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Here’s the first line of code ever written by a US president

AP/Jacquelyn Martin
  • Zachary M. Seward
By Zachary M. Seward

Editor-in-chief of Quartz

Published Last updated This article is more than 2 years old.

Barack Obama just became the first US president to write a line of computer code (assuming George W. Bush never secretly indulged in PHP). At the White House yesterday, Obama sat down with students who were learning the fundamentals of JavaScript, the popular programming language used to create most web pages.

The line he wrote was:


“So I make the F in higher case?” Obama asked, correctly observing that JavaScript is case sensitive. ”Semicolon?” (That semicolon is optional, but Obama apparently has a knack for recognizing JavaScript best practices.)

Obama was playing with a tutorial based on the popular Disney movie Frozen.  In his line of code, the President called a function—moveForward—pre-defined by for the exercise.

Calling a function in JavaScript is simple: write its name exactly as it has been defined, followed by parentheses that contain its “arguments.” In this case, a single argument tells the program how many pixels to move a Frozen character forward. Because it’s measured in pixels, the argument has to be a number. If Obama had written moveForward(“three steps”), the program would have failed, offering only a cryptic error message and exposing the president to the near-perpetual state of frustration most software developers live in.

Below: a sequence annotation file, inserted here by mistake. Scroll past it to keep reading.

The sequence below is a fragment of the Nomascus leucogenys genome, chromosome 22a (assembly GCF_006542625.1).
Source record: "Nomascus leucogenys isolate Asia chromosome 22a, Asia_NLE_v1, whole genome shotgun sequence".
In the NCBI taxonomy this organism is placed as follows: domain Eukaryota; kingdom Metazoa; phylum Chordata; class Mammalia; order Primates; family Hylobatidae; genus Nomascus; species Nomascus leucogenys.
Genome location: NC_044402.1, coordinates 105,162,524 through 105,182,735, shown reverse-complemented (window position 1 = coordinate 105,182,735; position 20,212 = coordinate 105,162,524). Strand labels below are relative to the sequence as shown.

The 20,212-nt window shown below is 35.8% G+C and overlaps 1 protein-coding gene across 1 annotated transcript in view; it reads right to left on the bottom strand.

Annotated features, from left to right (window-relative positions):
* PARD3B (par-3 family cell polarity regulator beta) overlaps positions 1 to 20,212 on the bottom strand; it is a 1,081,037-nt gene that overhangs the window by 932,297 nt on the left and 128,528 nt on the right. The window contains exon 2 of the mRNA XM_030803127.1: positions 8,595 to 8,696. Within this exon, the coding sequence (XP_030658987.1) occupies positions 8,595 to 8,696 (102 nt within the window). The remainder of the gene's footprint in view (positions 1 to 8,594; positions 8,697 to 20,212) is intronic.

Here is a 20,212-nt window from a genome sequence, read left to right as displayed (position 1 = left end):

“This is Elsa?” Obama asked, referring to the movie’s main character.

Obama was promoting Computer Science Education Week and’s Hour of Code campaign, which encourages kids to try programming for at least one hour. “It turns out the concepts are not that complicated,” Obama told the students at the White House, though his attempt to explain it suggested otherwise:

The basic concept behind coding is that you take zeros and ones, you take two numbers, yes or no, and those can be translated into electrical messages that then run through the computer…. So all it’s doing is it’s saying yes or no over and over again, and the computer’s powerful enough that it can read a really long set of instructions really quickly.

Something like that.

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